Yesterday over on GigaOm, Wagner James Au (blogger at New World Notes and former Linden Labs employee) took Forbes to task for their "spectacularly incorrect" article about Second Life in a post "Debunking 5 Business Myths about Second Life" which I would recommend checking out. Between that and his post on his own blog he points to many issues in the article. I liked the ending of his own article:
So do these copious errors mean Second Life is a marketers’ paradise? For mass eyeballs, definitely not—several virtual worlds which allow outside advertising are much larger. As a boutique effort to a demographically attractive audience? Maybe, depending on expectations and investment. No one knows for sure. It’s why I’m still hoping a top-flight business magazine like Forbes does the research to generate some meaty answers.
As well as that of his GigaOm article:
Again, none of this is to say Second Life is the most ideal virtual world platform for business, certainly not for all purposes. For one thing, it’s not anywhere near the largest online world to allow outside marketing (the kid-oriented Habbo Hotel and Gaia Online, to name just two, are larger.) And Time Magazine’s recent diss of SL, for example, is mostly fair (if arguably short-sighted.) Ultimately, my real bias is against careless reporting from respected publications which consider Second Life worthy of coverage– but somehow, don’t feel obliged to apply traditional standards of accuracy, when doing so.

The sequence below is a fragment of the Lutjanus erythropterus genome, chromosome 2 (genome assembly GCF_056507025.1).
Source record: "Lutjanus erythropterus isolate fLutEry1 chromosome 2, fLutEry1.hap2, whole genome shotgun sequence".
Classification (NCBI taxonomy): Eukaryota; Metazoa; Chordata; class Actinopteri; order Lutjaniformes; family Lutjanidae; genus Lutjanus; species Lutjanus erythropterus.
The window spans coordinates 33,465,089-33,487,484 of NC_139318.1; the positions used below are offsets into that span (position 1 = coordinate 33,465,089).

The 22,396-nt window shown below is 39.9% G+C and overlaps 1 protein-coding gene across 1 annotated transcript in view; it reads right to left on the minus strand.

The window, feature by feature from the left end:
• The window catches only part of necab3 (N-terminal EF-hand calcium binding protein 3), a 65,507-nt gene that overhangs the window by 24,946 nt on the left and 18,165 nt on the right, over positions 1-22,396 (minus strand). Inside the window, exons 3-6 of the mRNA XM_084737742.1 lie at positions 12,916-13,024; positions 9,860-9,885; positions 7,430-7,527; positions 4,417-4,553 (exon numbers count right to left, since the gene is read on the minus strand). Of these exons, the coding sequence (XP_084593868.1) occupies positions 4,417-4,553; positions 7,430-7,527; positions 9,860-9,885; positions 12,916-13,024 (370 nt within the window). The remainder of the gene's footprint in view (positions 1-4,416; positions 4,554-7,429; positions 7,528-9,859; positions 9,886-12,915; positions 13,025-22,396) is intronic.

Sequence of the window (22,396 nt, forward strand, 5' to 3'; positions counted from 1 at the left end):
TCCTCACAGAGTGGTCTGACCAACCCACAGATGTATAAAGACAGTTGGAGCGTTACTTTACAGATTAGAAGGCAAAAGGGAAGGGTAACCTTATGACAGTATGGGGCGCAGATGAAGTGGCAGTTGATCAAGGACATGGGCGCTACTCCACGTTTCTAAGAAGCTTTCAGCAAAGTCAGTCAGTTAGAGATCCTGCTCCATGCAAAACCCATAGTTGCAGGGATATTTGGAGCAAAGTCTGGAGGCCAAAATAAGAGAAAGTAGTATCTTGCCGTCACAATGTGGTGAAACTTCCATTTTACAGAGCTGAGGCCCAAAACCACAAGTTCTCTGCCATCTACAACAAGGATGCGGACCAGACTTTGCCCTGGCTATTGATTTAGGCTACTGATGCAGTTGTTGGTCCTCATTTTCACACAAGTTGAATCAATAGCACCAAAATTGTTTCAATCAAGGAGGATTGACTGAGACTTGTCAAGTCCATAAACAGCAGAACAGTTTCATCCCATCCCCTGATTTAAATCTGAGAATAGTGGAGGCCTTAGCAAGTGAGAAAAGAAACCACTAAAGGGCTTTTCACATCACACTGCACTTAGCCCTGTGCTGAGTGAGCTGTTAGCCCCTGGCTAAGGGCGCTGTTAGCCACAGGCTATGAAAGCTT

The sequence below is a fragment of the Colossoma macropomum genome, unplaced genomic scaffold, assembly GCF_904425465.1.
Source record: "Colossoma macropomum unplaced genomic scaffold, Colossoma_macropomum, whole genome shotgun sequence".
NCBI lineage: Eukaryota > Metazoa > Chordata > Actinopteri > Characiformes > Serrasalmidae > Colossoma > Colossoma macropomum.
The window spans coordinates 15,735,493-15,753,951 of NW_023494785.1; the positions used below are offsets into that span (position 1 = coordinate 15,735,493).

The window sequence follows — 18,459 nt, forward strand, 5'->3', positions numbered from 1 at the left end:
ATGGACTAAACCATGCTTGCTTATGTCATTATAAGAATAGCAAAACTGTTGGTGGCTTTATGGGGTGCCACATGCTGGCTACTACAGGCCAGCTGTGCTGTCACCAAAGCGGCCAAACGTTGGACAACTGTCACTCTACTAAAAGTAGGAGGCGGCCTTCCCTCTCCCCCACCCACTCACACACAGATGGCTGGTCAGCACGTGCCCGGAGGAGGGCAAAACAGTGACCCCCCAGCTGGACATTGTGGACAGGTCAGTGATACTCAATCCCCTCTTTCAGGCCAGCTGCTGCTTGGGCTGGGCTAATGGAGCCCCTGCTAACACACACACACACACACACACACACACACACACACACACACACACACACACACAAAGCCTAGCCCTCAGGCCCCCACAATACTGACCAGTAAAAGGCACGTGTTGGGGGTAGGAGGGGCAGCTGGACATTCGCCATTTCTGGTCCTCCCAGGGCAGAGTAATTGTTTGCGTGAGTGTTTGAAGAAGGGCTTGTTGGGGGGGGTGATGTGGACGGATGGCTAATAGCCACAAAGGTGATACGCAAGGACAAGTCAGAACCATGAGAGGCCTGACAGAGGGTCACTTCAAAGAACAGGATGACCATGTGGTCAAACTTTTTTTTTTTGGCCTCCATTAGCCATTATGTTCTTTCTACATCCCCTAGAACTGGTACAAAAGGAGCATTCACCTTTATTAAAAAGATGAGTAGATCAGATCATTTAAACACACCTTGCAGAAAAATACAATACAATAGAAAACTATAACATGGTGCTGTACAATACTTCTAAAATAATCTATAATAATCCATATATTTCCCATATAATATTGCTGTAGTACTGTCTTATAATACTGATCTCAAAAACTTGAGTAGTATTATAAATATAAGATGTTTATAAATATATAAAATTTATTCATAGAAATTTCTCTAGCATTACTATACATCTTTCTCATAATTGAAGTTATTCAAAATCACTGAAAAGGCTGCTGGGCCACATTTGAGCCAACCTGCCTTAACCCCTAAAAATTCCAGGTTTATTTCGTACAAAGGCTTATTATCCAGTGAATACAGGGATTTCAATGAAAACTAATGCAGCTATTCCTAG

I think we're all still trying to figure out where Second Life and other virtual worlds fit into our ever evolving choice of communication media. But in order to do that, we do need to have solid data and accurate reporting. Reading the Forbes article, it definitely does seem rather skewed toward the negative side of things.